You cannot outrun a bad diet. If you have aesthetic or performance oriented goals you're going to be fighting an uphill battle if you do not align your nutrition towards these desired outcomes. Not only will food strongly influence your body composition but enhance your performance and expedite your ability to recover from hard training.
"Healthy" eating vs "goal oriented" eating are not always the same. If you claim to be a "healthy eater" yet you haven't seen improvements in performance or body composition, then it may be time to adjust your way of dieting.
It will probably be best to find a professional you trust to guide you or consider something like the RP Diet App and follow the process with very strong adherence!
The philosophy, or science of nutrition is very, very simple: Energy in vs energy out. If you eat more calories than you use you will gain weight, if you do the opposite you will lose. Any other theory is wrong. You can make this a lot more technical but ultimately this is the information that most people need to learn.
The philosophy, as i said, is very simple, the hard part is carrying it out. You will need to sacrifice. This may include giving up some of your favorite foods, it may require financial adjustments to eat healthier, or add bulk to your diet (if seeking muscle gains). If what you're doing today is not working it's obvious that changes must be made. Fortunately, even modest sacrifices can often result in major benefits.
Eat less than you burn. Try to drop about 1% of your body weight per week in most cases.
If you eliminate entire food groups from your diet, it will net you a lower overall calorie consumption. In refusing to eat foods that you may strongly desire, the likelihood of adherence drops significantly. Barring medical requirements, it's generally not a good plan to eliminate food groups. Don't make dieting more painful than it needs to be.
Any form of fasting will net a lower total energy intake. If you stop eating after 5pm (another form of fasting), all this does is decrease the amount of time you allow yourself to eat netting a lower overall intake. A better idea for most people would be to spread out meals more evenly throughout the day to keep hunger at bay. No need to make yourself feel starved, and this should reduce cravings.
People can lose weight with "healthy" foods and "unhealthy" foods if calorie intake is controlled. Typically "healthy" foods provide more volume which keeps your belly fuller for longer. Full belly leads to less cravings which leads to greater sticktoitiveness.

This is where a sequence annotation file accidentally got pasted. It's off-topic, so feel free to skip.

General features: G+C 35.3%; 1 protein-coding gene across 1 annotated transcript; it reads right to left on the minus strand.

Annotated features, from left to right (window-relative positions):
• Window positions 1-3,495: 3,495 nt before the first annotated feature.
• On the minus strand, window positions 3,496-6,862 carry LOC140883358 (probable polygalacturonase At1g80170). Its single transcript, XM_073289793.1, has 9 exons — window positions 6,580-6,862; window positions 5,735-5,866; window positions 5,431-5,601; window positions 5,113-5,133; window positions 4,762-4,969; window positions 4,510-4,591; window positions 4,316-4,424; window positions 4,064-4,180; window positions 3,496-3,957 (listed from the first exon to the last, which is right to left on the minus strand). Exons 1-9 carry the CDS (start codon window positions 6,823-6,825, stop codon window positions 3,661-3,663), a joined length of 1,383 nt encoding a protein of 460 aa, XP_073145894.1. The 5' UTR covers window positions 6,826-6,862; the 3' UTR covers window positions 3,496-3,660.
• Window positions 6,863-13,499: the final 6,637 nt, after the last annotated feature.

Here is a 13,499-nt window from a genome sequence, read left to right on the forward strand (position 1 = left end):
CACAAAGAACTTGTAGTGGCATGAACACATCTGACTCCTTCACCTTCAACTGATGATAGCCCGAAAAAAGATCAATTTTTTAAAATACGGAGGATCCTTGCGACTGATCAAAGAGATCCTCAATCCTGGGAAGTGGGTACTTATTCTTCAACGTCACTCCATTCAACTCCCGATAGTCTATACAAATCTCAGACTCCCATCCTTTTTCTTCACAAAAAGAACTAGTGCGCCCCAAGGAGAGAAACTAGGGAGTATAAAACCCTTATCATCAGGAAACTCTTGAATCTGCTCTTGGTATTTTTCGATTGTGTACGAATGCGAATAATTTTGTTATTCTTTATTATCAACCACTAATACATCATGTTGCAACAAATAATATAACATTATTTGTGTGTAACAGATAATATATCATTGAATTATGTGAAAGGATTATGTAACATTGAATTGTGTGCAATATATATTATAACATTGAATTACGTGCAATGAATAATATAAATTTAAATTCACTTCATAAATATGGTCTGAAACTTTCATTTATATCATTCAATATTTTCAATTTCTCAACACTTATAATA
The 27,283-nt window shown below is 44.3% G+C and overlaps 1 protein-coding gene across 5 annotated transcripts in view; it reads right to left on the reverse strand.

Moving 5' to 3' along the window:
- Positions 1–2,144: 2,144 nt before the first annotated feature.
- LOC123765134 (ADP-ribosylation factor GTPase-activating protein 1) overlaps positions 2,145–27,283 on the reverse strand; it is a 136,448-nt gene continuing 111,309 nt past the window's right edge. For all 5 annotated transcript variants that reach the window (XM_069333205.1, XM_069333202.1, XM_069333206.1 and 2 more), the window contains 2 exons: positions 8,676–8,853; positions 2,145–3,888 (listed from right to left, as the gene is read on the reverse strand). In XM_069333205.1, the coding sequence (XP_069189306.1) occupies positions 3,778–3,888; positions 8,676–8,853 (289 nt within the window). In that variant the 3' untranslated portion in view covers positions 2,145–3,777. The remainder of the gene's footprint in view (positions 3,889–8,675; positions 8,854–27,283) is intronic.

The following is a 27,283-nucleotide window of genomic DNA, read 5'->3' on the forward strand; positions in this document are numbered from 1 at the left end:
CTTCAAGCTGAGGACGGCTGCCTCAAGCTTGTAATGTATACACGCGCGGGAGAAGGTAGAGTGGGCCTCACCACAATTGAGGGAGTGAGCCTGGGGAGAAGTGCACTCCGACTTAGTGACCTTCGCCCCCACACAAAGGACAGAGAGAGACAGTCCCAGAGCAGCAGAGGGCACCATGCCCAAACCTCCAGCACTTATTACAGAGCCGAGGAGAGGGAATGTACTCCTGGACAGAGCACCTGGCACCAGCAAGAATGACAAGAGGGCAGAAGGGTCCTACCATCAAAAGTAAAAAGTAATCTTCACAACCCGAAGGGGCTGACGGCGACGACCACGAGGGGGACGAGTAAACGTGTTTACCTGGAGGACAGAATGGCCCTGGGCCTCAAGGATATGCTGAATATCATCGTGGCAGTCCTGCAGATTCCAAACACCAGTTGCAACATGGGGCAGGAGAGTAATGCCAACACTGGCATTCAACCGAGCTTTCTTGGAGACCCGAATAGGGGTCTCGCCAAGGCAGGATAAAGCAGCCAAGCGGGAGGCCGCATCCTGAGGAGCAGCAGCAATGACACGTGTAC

Eat more than you burn. Try to gain about 0.5% of your body weight per week in most cases. Sorry to break it to you, but you can't chisel yourself a six pack while simultaneously putting on 10lbs of muscle per year. With muscle comes fat, if you gain slowly it should minimize the latter.
Being in a calorie surplus is harder than dieting to lose weight. You're full all the time, you're eating all the time and you're not gaining weight so you need to bump up your calories 10% more. You probably won't even like food for 3 months if done correctly.
If you're not gaining weight and that's your goal you're simply not eating enough regardless of what you think. Eating until your full is not going to cut it for most people. During a mass, I'm usually full before I even start eating!
Food choices shouldn't differ too much from fat loss or maintenance diets you're just eating larger quantities. It may be easier for some to toss in more calorie rich shakes or low volume high cal foods to more easily obtain the large energy intake.
Too many people place too high of value on supplements and not enough value in getting 3-6 substantial nutrient rich meals daily. Are you eating adequate protein for muscle building? Are you eating vegetables with each meal? Are you hungry/full throughout the day?
There is a place for some supplements but they are meant to "supplement" a solid diet. Most people with relatively little experience in logging calories and macros will not yield much benefit from supplements until the diet as a whole is locked in.
Beginners may opt to start with a whey or casein protein supplement to reach daily goals a bit easier but if you're seeking improved energy or accelerated fat burning then you probably need to address your eating and sleeping patterns more so than your pill routine.